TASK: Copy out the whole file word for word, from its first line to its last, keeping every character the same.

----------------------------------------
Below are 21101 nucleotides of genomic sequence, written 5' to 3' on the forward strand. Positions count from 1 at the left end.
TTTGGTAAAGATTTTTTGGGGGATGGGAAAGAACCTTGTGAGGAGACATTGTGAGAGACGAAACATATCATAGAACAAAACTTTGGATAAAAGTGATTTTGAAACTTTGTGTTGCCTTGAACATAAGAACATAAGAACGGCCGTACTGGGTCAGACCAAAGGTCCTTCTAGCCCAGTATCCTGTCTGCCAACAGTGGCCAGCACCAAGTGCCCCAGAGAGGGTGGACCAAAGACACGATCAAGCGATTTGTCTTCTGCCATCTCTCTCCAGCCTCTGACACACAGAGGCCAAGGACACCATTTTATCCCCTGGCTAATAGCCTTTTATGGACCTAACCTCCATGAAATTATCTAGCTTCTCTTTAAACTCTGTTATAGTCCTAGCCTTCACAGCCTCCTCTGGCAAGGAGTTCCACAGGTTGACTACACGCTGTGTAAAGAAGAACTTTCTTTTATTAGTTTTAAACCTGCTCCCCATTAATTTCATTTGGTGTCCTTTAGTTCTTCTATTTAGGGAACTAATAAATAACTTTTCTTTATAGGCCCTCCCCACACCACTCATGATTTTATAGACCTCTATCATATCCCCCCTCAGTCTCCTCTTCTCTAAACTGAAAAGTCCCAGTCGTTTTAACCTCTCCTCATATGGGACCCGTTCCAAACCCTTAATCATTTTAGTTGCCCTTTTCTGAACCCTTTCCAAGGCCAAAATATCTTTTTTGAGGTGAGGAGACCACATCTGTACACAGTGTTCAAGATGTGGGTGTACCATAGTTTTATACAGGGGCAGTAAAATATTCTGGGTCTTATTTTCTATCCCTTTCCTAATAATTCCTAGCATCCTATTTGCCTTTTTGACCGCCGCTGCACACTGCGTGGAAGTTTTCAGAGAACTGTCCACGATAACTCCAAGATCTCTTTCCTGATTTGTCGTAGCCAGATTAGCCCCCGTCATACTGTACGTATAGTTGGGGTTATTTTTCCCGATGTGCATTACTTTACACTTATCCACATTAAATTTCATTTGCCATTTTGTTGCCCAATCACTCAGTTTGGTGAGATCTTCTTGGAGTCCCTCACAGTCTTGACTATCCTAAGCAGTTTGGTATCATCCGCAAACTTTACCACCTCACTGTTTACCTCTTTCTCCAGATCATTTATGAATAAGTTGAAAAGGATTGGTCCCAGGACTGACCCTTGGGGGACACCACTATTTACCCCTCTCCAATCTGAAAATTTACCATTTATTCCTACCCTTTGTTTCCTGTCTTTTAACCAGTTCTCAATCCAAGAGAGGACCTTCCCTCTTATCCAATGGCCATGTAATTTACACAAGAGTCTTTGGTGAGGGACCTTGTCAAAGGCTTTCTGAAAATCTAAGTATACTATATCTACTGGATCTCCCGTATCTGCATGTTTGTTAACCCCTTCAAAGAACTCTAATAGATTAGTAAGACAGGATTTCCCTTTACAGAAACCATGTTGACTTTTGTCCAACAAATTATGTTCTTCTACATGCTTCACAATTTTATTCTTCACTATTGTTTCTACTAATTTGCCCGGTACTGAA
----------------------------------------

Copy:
Below are 21101 nucleotides of genomic sequence, written 5' to 3' on the forward strand. Positions count from 1 at the left end.
TTTGGTAAAGATTTTTTGGGGGATGGGAAAGAACCTTGTGAGGAGACATTGTGAGAGACGAAACATATCATAGAACAAAACTTTGGATAAAAGTGATTTTGAAACTTTGTGTTGCCTTGAACATAAGAACATAAGAACGGCCGTACTGGGTCAGACCAAAGGTCCTTCTAGCCCAGTATCCTGTCTGCCAACAGTGGCCAGCACCAAGTGCCCCAGAGAGGGTGGACCAAAGACACGATCAAGCGATTTGTCTTCTGCCATCTCTCTCCAGCCTCTGACACACAGAGGCCAAGGACACCATTTTATCCCCTGGCTAATAGCCTTTTATGGACCTAACCTCCATGAAATTATCTAGCTTCTCTTTAAACTCTGTTATAGTCCTAGCCTTCACAGCCTCCTCTGGCAAGGAGTTCCACAGGTTGACTACACGCTGTGTAAAGAAGAACTTTCTTTTATTAGTTTTAAACCTGCTCCCCATTAATTTCATTTGGTGTCCTTTAGTTCTTCTATTTAGGGAACTAATAAATAACTTTTCTTTATAGGCCCTCCCCACACCACTCATGATTTTATAGACCTCTATCATATCCCCCCTCAGTCTCCTCTTCTCTAAACTGAAAAGTCCCAGTCGTTTTAACCTCTCCTCATATGGGACCCGTTCCAAACCCTTAATCATTTTAGTTGCCCTTTTCTGAACCCTTTCCAAGGCCAAAATATCTTTTTTGAGGTGAGGAGACCACATCTGTACACAGTGTTCAAGATGTGGGTGTACCATAGTTTTATACAGGGGCAGTAAAATATTCTGGGTCTTATTTTCTATCCCTTTCCTAATAATTCCTAGCATCCTATTTGCCTTTTTGACCGCCGCTGCACACTGCGTGGAAGTTTTCAGAGAACTGTCCACGATAACTCCAAGATCTCTTTCCTGATTTGTCGTAGCCAGATTAGCCCCCGTCATACTGTACGTATAGTTGGGGTTATTTTTCCCGATGTGCATTACTTTACACTTATCCACATTAAATTTCATTTGCCATTTTGTTGCCCAATCACTCAGTTTGGTGAGATCTTCTTGGAGTCCCTCACAGTCTTGACTATCCTAAGCAGTTTGGTATCATCCGCAAACTTTACCACCTCACTGTTTACCTCTTTCTCCAGATCATTTATGAATAAGTTGAAAAGGATTGGTCCCAGGACTGACCCTTGGGGGACACCACTATTTACCCCTCTCCAATCTGAAAATTTACCATTTATTCCTACCCTTTGTTTCCTGTCTTTTAACCAGTTCTCAATCCAAGAGAGGACCTTCCCTCTTATCCAATGGCCATGTAATTTACACAAGAGTCTTTGGTGAGGGACCTTGTCAAAGGCTTTCTGAAAATCTAAGTATACTATATCTACTGGATCTCCCGTATCTGCATGTTTGTTAACCCCTTCAAAGAACTCTAATAGATTAGTAAGACAGGATTTCCCTTTACAGAAACCATGTTGACTTTTGTCCAACAAATTATGTTCTTCTACATGCTTCACAATTTTATTCTTCACTATTGTTTCTACTAATTTGCCCGGTACTGAA